A US study showed face shields blocked the initial transmission of particles but that most spread around the sides

Face shields were revealed to drop the initial forward motion of the droplets, but other particles spread around the ‘shield’ and escaped.

Study co-author, Professor Manhar Dhanak, said: ‘From this latest study, we were able to observe that face shields are able to block the initial forward motion of the exhaled jet, however, aerosolised droplets expelled with the jet are able to move around the visor with relative ease.

‘Over time, these droplets can disperse over a wide area in both lateral and longitudinal directions, albeit with decreasing droplet concentration.’

Lead author Professor Siddhartha Verma added: ‘Face shields have noticeable gaps along the bottom and the sides, and masks with exhalation ports include a one-way valve which restricts airflow when breathing in, but allows free outflow of air.

‘The inhaled air gets filtered through the mask material, but exhaled breath passes through the valve unfiltered.’

The research concluded that face shields are not as effective as regular face masks. 

The Government’s Scientific Advisory Group for Emergencies (SAGE) has also recommended that hairdressers wear face masks rather than face shields as there is ‘no evidence’ the latter offers protection against Covid-19.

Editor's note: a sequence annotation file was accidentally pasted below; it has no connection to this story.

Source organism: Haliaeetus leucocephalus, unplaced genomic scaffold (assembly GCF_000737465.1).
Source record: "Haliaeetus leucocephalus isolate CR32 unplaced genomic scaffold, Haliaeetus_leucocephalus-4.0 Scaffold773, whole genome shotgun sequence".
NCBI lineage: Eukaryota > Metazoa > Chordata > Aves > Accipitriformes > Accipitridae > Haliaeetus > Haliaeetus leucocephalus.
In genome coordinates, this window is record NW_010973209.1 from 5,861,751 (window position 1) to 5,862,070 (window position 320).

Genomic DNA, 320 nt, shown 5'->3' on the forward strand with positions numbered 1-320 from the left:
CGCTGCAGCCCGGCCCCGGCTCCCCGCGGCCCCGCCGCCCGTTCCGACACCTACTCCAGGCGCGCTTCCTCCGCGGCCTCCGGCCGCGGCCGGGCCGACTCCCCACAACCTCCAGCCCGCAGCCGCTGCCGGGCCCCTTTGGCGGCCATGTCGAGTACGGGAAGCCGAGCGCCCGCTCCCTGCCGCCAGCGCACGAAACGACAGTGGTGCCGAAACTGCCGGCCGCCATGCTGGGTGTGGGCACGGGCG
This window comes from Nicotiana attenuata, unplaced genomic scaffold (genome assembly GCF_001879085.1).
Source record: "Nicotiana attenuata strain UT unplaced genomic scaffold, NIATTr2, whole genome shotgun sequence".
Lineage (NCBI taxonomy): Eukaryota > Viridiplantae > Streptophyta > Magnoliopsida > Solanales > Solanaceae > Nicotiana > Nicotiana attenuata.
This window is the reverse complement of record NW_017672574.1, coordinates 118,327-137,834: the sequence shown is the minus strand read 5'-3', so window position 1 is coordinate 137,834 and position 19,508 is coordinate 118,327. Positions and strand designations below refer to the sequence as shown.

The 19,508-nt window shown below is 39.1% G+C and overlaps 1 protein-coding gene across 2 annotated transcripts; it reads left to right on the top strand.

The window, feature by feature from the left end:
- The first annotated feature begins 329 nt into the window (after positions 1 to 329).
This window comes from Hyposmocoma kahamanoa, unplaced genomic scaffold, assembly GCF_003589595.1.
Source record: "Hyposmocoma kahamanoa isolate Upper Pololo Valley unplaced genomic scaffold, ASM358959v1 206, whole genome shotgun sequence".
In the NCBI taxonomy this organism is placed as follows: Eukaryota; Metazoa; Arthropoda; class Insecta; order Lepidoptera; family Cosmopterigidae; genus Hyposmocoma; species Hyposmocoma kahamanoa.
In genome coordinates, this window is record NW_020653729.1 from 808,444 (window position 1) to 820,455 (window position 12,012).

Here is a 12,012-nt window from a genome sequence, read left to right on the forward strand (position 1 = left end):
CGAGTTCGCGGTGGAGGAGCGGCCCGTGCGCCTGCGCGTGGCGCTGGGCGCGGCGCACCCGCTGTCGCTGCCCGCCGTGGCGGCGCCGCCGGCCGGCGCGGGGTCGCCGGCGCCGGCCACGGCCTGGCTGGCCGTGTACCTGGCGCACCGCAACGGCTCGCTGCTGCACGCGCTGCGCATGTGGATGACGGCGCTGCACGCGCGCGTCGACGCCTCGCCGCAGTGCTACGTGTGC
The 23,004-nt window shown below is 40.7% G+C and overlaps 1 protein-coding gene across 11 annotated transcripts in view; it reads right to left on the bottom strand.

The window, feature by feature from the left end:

Waitrose employee Michael, 20, wears a face shield at their store in Westfield, White City, London, on April 15

Waitrose employee Michael, 20, wears a face shield at their store in Westfield, White City, London, on April 15

Waitrose employee Fergall, 16, wears a face shield at the same store on April 15

Waitrose employee Fergall, 16, wears a face shield at the same store on April 15

Waitrose staff wear face shields at a store in White City, London, on April 15

The New and Emerging Respiratory Virus Threats Advisory Group (NERVTAG) and the Environmental and Modelling group (EMG) presented the evidence on July 23, almost three weeks after hairdressers re-opened on July 4.

In order to welcome back clients, hairdressers, barbers, nail technicians and tattooists were told by the government that clear visors would be adequate enough to protect against Covid-19. It is not clear what this guidance was based on.

SAGE said in July face shields are ‘likely’ to protect the wearer against large droplets — the most common route of Covid-19 transmission — but there is no hard proof that this is the case.

Similarly, there is no evidence — and it is ‘unlikely’ — that face shields are an effective control against aerosol transmission.

It is currently unclear if the virus is spread through aerosols — which are tiny particles that linger in the air for long periods of time.

But NERVTAG and EMG admitted it is possible airborne transmission plays a part in the spread of the coronavirus, but only in areas that are poorly ventilated.